Wednesday, March 23, 2011

The Character's the Thing

They say that once you begin a book, the characters write themselves. Authors have talked about having characters just walk into their head, and start telling them what to say.
"No no, you need to have me go through that tunnel, and then I'd say something snappy, like 'Guess the only way out is through.' There you go, yeah."

As an aspiring novelist, and a winner of National Novel Writing month, I've gone along with this little idea.
That is, until yesterday, when I decided I disagreed.

See, I am of the opinion that if characters wrote themselves, it would be a whole lot easier to write books. In my overarching book project, I have reworked and re-identified more characters than I can remember. And let me tell you, if the characters had just given me all this info about how to write them, I'd have whipped out a stunning trilogy and be working on the screenplay.

Here's how I think about it: when you start working on a character, you have a basic idea in mind. See, it's sort of like a lite brite. Remember those? Well, they were basically these things that you would poke bits of colored plastic through to make a picture. Look them up, then come back so we can keep going.

You back? Great.

Anyway, it's like when you have that first idea about the character, you stick that one colored piece of plastic into the picture. It doesn't look like much just then, just a little baby idea. But as you write you begin to stick more pieces in, and not because the character told you so. You use backstory to figure out current emotions, and use emotions to figure out backstory. It's very circular logic, which is why you can't just get the answers from some person who invaded your brain. You have to really think.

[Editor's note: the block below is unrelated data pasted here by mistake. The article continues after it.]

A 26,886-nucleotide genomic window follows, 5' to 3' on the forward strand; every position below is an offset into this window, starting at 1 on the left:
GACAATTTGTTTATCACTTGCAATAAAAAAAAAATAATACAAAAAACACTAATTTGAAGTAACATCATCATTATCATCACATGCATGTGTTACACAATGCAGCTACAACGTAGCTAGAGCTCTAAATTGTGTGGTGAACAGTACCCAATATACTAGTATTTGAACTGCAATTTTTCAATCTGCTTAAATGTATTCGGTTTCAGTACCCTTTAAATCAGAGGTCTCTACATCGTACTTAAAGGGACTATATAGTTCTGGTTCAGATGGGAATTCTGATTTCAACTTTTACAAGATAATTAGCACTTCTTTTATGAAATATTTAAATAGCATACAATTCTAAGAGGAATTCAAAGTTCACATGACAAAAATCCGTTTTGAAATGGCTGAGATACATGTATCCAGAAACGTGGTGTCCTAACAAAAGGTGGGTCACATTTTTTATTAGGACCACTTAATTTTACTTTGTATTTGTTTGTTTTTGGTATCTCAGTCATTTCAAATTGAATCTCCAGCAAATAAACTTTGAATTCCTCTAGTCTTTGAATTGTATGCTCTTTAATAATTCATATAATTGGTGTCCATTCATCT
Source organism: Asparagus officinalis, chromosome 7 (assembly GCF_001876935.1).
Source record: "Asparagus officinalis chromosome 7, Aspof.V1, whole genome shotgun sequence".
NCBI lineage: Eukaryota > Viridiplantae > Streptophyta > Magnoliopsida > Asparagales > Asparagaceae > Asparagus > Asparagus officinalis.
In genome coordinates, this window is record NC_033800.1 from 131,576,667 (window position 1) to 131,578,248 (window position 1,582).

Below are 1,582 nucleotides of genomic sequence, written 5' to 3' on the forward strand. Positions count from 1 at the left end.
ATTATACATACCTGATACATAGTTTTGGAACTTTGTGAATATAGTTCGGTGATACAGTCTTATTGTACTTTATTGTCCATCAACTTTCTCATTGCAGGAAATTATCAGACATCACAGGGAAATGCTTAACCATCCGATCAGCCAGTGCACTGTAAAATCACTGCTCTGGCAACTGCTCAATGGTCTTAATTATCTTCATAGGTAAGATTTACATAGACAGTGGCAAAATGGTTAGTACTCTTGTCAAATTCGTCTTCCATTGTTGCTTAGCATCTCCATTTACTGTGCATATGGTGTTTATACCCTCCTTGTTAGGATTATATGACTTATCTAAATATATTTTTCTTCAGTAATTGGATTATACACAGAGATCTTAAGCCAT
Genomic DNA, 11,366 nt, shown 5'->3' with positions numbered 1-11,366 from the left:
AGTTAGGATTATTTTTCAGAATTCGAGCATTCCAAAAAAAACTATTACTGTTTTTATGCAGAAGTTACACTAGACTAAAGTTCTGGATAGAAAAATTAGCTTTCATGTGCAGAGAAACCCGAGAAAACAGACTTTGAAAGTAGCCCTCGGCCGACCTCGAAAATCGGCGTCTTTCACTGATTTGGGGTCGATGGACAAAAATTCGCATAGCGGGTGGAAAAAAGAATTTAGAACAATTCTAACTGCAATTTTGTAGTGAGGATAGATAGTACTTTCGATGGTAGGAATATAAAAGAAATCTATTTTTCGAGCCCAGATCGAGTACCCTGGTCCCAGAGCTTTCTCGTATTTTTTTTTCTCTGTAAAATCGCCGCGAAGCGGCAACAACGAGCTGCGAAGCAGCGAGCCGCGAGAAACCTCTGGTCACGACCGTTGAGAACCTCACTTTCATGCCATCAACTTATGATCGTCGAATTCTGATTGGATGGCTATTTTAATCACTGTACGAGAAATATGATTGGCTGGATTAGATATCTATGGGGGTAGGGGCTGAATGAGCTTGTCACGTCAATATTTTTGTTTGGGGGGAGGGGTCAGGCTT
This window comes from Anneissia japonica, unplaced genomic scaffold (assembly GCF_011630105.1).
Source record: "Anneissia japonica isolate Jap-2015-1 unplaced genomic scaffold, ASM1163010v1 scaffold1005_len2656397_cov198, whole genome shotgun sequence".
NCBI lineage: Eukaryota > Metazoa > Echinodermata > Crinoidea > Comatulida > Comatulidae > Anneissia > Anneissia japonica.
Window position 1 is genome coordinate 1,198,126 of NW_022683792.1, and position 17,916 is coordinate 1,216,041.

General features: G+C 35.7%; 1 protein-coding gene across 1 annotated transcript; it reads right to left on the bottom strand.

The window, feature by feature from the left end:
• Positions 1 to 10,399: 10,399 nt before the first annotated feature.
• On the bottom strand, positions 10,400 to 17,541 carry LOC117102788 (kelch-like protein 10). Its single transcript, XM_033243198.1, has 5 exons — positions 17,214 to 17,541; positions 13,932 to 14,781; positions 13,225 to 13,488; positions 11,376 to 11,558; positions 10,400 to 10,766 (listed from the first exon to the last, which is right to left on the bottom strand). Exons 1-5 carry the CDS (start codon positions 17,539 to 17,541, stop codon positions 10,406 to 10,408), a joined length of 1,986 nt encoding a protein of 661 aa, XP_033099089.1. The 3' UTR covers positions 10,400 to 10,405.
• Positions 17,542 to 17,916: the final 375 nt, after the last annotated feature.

For example, say you had a character named Betty. Betty lives in a house with her mom, her dad, and her little brother. Alright, you say, where can I go with Betty? So you figure out her appearance, and maybe what she likes to do at school. These are just things you can make up, and you don't really need to know the character to get them. But then, what's the conflict of your book? Ah, zombie vampires. Classic. And this is when your brain gets working. "Perhaps she doesn't like the ZVs, ooh, or maybe she does! Maybe she's an activist for ZV rights! Hmm, but why would she be? Oh! Maybe she saw one get hit by a car, and she felt bad. Because maybe her cat got hit by a car!

And so on, and so forth.
So Rayna, from one novelist to another, I advise you to kick the shins of the next person who says writing characters is that easy.
Because let me tell you, it's far from it.
Rayna, I hope we can be NaNoWriMo buddies again next year,


  1. You are a novelist, a winner of National Novel Writing month---and quite a character as well!

  2. Great point! I will seriously smack the next person who tells me that characters are the easy part. Or for that matter, I'll smack anyone who says that anything about writing is easy.

    And yes, I do remember playing with a Lite Brite! I miss those things!